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by Joe Queenan

  • ISBN: 0330393235
  • Category: Reference
  • Author: Joe Queenan
  • Subcategory: Writing Research & Publishing Guides
  • Other formats: lrf rtf txt lit
  • Language: English
  • Publisher: Picador (November 10, 2000)
  • Pages: 224 pages
  • FB2 size: 1782 kb
  • EPUB size: 1190 kb
  • Rating: 4.2
  • Votes: 753
Download My Goodness: a Cynic's Short-Lived Search for Sainthood fb2

Joe Queenan was born November 3, 1950.

Пользовательский отзыв - Kirkus. A spotty, curmudgeonly, generally funny satire of the virtues of political correctness. Joe Queenan was born November 3, 1950. He lives in Tarrytown, New York.

Joe Queenan is a prolific free-lance satirist and critic. He is the author of nine books, including Red Lobster, White Trash and the Blue Lagoon and If You’re Talking to Me, Your Career Must Be in Trouble. His best-selling memoir Closing Time was a 2009 New York Times Notable Book. Malcontents: The Best Bitter, Cynical, and Satirical Writing in the World.

Joe Queenan knows what a maleficent scuzz he is. In My Goodness, he admits he wrote a Barbra Streisand profile called Sacred Cow in his scurrilous book If. . In My Goodness, he admits he wrote a Barbra Streisand profile called Sacred Cow in his scurrilous book If You're.

I hadn’t heard of Joe Queenan before, but he describes himself as ‘an acerbic, mean-spirited observer of the human condition’ and gives many examples from his earlier books and newspaper articles to illustrate this

I hadn’t heard of Joe Queenan before, but he describes himself as ‘an acerbic, mean-spirited observer of the human condition’ and gives many examples from his earlier books and newspaper articles to illustrate this

Enter Joe Queenan into this world of ostentatious goodness

Enter Joe Queenan into this world of ostentatious goodness. He is far from the first writer to identify the pursuit of human virtue as prime satirical fodder, but he's probably the first to do so by working within the system. In ''My Goodness,'' he interrupts a lucrative career spent gleefully skewering Hollywood airheads and other hapless patsies for skewering's sake, hooks a moral U-turn and attempts to become a good person himself.

the "in your face" martyrs laughing at pagans who flayed their mere flesh, Queenan now pretends he'd like to join contemporary

the "in your face" martyrs laughing at pagans who flayed their mere flesh, Queenan now pretends he'd like to join contemporary. saints and Cadillac liberals like Paul Newman, Jimmy Carter, Tom of Maine, Susan Sarandon, and Robin Williams. and Sting with Jesus.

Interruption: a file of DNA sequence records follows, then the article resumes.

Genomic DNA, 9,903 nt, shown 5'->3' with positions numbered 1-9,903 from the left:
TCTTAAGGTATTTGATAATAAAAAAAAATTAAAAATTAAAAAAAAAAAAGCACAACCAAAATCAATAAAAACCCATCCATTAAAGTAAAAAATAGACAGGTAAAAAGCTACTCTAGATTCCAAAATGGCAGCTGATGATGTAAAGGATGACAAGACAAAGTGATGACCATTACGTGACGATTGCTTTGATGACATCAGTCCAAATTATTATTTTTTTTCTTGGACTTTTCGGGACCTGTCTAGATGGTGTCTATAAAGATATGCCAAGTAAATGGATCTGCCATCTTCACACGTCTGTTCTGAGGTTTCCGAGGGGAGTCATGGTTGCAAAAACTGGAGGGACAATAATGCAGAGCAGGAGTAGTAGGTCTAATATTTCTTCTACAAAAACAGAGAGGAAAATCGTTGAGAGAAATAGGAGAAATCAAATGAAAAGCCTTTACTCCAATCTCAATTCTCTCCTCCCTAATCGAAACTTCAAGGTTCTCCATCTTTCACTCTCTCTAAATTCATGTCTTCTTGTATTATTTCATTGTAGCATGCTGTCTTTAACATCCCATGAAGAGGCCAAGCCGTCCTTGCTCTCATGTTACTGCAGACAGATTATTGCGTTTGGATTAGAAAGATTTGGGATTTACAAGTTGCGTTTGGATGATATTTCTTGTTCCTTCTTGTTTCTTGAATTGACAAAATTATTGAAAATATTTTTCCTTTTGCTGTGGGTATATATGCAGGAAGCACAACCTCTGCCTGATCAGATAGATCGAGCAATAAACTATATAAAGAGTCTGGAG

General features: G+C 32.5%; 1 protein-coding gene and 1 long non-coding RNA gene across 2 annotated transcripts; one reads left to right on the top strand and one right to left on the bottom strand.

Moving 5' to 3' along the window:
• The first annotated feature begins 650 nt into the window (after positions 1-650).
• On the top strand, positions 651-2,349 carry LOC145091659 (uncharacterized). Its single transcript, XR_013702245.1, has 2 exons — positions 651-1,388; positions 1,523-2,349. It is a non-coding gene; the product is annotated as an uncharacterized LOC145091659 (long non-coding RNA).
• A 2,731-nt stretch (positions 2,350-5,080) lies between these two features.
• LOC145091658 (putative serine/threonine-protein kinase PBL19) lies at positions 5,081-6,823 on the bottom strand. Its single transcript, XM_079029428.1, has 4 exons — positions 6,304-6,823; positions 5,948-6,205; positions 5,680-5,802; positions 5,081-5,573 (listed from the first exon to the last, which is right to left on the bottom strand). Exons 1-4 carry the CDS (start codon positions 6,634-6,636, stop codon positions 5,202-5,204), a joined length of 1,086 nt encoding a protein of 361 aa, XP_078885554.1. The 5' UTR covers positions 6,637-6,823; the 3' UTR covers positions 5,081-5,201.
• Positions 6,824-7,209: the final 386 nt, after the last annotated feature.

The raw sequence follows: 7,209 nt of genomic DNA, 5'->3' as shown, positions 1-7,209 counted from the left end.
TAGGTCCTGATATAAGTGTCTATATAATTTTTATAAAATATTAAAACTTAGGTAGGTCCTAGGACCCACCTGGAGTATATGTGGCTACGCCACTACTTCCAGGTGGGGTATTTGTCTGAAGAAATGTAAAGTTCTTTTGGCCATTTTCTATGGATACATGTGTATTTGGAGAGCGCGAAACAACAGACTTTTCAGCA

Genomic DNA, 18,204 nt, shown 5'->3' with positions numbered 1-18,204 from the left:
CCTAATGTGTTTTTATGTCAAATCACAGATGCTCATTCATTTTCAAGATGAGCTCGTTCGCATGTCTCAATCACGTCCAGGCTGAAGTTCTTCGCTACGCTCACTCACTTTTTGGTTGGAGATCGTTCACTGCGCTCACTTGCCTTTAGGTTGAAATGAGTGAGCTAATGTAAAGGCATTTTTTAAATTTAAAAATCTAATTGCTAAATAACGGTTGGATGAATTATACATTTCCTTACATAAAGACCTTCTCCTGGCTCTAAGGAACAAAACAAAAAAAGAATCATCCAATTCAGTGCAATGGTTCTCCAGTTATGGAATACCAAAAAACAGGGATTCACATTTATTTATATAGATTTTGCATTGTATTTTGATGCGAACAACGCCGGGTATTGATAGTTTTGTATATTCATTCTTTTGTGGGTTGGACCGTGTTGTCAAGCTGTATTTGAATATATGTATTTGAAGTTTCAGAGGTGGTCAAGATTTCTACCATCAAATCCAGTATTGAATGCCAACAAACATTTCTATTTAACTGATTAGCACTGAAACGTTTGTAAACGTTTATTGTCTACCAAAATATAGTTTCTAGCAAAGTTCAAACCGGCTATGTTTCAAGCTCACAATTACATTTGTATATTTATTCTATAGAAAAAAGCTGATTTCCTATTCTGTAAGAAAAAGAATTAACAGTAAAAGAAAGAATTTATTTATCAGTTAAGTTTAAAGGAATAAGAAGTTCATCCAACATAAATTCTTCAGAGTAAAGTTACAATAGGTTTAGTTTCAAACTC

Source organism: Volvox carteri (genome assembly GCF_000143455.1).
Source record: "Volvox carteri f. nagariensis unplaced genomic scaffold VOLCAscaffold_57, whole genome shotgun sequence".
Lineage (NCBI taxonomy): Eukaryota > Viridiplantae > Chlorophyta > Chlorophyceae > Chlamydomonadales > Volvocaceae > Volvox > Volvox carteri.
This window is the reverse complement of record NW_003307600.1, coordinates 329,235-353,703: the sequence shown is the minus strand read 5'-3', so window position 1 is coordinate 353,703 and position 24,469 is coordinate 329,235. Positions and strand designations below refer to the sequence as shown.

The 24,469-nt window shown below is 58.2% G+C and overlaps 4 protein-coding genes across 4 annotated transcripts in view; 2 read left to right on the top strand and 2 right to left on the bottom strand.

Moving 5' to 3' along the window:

Common Hour Get a Job. Any Job (Highlights).

Like Queenan's Red Lobster, White Trash, And The Blue Lagoon, for which he spent a year plumbing the lower depths of.But My Goodness frequently hits its satirical targets, if only because the author takes so many shots.

Like Queenan's Red Lobster, White Trash, And The Blue Lagoon, for which he spent a year plumbing the lower depths of American pop culture, the book is a headlong immersion into something he loathes, namely, the self-righteous practice of trumpeting your own philanthropy. In that vein, he follows the precedent set by Jimmy Carter, Susan Sarandon, Ben & Jerry, and Sting in a daily struggle to curb his natural viciousness and do something positive-within reason and budget-for humanity.


Reviews about My Goodness: a Cynic's Short-Lived Search for Sainthood (7):
Shalinrad
This was the first thing I have read by Mr. Queenan (and somehow I sensed that most readers of this book were already quite familiar with his work). I thought he was an excellent writer and there were a number of amusing moments in the book. The one thing that gnawed at me for the entire book however was my inability to decide whether the author's "conversion-to-goodness" experience was, on one hand, (1) simply a one-time lark--i..e gist for new comedy material that he would "try" for as long as it took to write the book, and that he never really believed in for a second, or (2) meant as a permanent life-altering experience, at least when he started out on this new approach to life. There seemed to be some evidence in the book supporting both answers, although on balance, it seemed as if the first alternative comes much closer to the truth, even though he never comes right out and admits that. He just seemed to be tongue-in-cheek way too often, not to mention the dozens of references to Ben and Jerry's, Susan Sarandon, Alec Baldwin, etc., and his "non-apology apologies" to various people. Anyway, I would recommend the book.
GAMER
I was taken a bit aback when I read the jacket of Joe Queenan's latest book. Had Joe taken flight of his senses, buried that hatchet he wields so well, and become a (gasp!) kind and decent person? Would the name Queenan soon join those of Baldwin, Sarandon and Browne atop the pantheon of Famous People Who Do Good Things?